Reaching Beyond Limits

 
In an Israeli “dance village,” students test their boundaries and discover peace of mind. One dancer reports.For a tiny country, Israel spawns a whole lot of contemporary dance. Last fall, Elena Hecht, a native of NYC and Barnard College graduate, traveled halfway across the globe for a year of total immersion in movement, nature, and kibbutz culture. Here she reflects on the transformative Dance Journey experience:
 
There are not many places in the world where high-level dance training and nature converge. But imagine a tranquil community where students live side by side with the renowned choreographer whose work they are studying, as well as the seasoned professionals in his company.
 
A home to studios with panoramic views of the countryside, obstructed only by an occasional gaggle of wide-eyed preschoolers catching a bit of rehearsal on their morning walk. A life where a trip to the grocery store means the chance to practice a foreign language, and where a day off might mean an excursion to the desert.
 
For one year I lived in this seemingly surreal world, along with a family of about 20 dancers from around the globe. The five-month Masa Dance Journey program (I stayed for two sessions) is affiliated with the internationally acclaimed Kibbutz Contemporary Dance Company and strives to replicate the day-to-day feeling of being in a professional troupe.
 
Students audition by video or in person, either at the kibbutz or at one of several international auditions. About half of the participants hail from the United States, the other half from places as diverse as South Africa and Slovenia. The program is a component of the Galilee Dance Village of Kibbutz Ga’aton, where it is housed alongside KCDC and its second company, KCDC 2.
 
Tucked into the avocado plantations and rolling hills of northern Israel, 20 minutes inland from the coast, the kibbutz is a dancer’s oasis. Though located in a politically tumultuous part of the world, Ga’aton is nonetheless a quiet haven, free of distractions. As Bettina Szabo, a former student originally from Uruguay, says, “You just have to care about dancing, you really don’t have to care about anything else.”
 
Like KCDC’s schedule, each Masa day begins with a technique class, either ballet or modern. This warms you up for the day’s work—learning repertory by KCDC artistic director Rami Be’er in preparation for a final performance in the company’s theater, as well as for smaller performance opportunities that may present themselves throughout the program.
 
Be’er’s movement vocabulary is extreme; it demands technical fortitude and unrelenting intensity. In the second program, from February through June, we focused on Aide Mémoire, an evening-length work laden with the ghosts of the Holocaust. The piece makes use of a series of walls on which dancers climb, hang, lean, bang, push, walk, and jump, as though caught in an unremitting struggle.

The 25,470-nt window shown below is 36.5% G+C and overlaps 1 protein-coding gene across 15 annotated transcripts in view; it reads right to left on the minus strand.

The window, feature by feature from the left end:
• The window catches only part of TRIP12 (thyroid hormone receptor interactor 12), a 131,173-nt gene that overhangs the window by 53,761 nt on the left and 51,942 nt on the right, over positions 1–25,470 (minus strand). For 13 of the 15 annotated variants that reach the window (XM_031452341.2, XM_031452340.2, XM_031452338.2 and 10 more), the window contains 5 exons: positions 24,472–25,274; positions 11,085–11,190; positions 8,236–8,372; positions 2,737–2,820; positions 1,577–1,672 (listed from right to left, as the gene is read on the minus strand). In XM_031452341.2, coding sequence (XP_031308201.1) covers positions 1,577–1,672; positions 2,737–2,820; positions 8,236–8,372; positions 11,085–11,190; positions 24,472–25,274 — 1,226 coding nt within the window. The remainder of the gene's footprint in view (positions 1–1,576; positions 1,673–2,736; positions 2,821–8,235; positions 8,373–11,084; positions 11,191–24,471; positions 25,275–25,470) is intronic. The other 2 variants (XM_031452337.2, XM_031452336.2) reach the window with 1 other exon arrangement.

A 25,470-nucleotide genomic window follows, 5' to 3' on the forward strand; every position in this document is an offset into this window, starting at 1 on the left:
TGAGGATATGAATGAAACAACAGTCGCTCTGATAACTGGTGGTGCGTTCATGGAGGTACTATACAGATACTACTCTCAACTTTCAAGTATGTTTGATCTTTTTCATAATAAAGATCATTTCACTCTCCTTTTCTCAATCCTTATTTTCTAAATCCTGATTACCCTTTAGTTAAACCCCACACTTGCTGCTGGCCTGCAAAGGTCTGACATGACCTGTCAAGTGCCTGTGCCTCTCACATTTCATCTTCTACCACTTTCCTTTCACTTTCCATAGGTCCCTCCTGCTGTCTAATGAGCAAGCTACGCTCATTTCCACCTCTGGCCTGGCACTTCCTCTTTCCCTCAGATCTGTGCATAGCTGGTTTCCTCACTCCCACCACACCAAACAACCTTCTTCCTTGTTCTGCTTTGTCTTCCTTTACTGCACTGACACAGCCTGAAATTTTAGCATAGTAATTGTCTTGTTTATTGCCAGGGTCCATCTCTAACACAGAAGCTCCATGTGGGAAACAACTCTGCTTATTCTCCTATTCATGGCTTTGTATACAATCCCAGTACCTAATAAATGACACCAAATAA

From my first day on the kibbutz, repertory like Aide Mémoire challenged me to reach what Mika Webber, Dance Journey artistic director, describes as “always going above your limits, searching for more, never letting go, and never saying, ‘That’s all I can do.’ ” A former dancer with KCDC, Webber feels that in teaching the repertory, she is “trying to peel something from each student, to make them go beyond what they think is their limit.”
 
This past year, the focus on Be’er’s work was complemented by Graham-based classes (in addition to morning technique) and a weekly two-hour improvisation/composition class taught by KCDC member Yuko Harada. “This is the time that you can really work with yourself, and explore your body’s ability, your spiritual ability, and your emotional ability,” says Harada. “That’s also a part of dance, part of art, part of life.”
 
Students are further encouraged to choreograph with open access to studio space and the chance to present their work in the company’s theater with full lighting and costumes.
 
Workshops with guest artists expose students to the world of dance beyond the kibbutz. Just a few of the offerings: contact improv, tai chi, Gaga (Ohad Naharin’s improvisational technique), and repertory by contemporary choreographers like Israel’s Inbal Pinto and Sweden’s Mats Ek.
 
In addition to the work in the studio, the program fosters a number of distinctive Israeli experiences through its affiliation with Masa, an organization established by the Jewish Agency for Israel and the Israeli government. Students study Hebrew, volunteer in the surrounding community, and take frequent organized trips around the country.
 
The days are chock full, starting as early as 8:30 a.m. But the rigor is balanced by a uniquely Ga’aton tranquility which infiltrates the Raya House, the former kibbutz communal dining hall which is now home to Masa’s sunny studios. Alum Ana Harmon, a former Boston Ballet trainee, thinks the calm in the studio relates to “something about seeing trees outside. Your whole life is surrounded by natural things and it just puts your head in a better place. I breathe more when I dance; my mind is freer.”
 
Webber agrees that the peaceful atmosphere gives students space to think and grow. “It gives you a serenity that you might not have come to otherwise,” she says. “You have to become up front with yourself. It’s so cliché, but this is called a journey and it is a journey. You see people changing.”
 
The program, now in its second year, is constantly searching for ways to develop further. Webber hopes the student body and staff will expand, and she plans to introduce classes in theater and voice. As she says, “I think the sky is the limit.”
 

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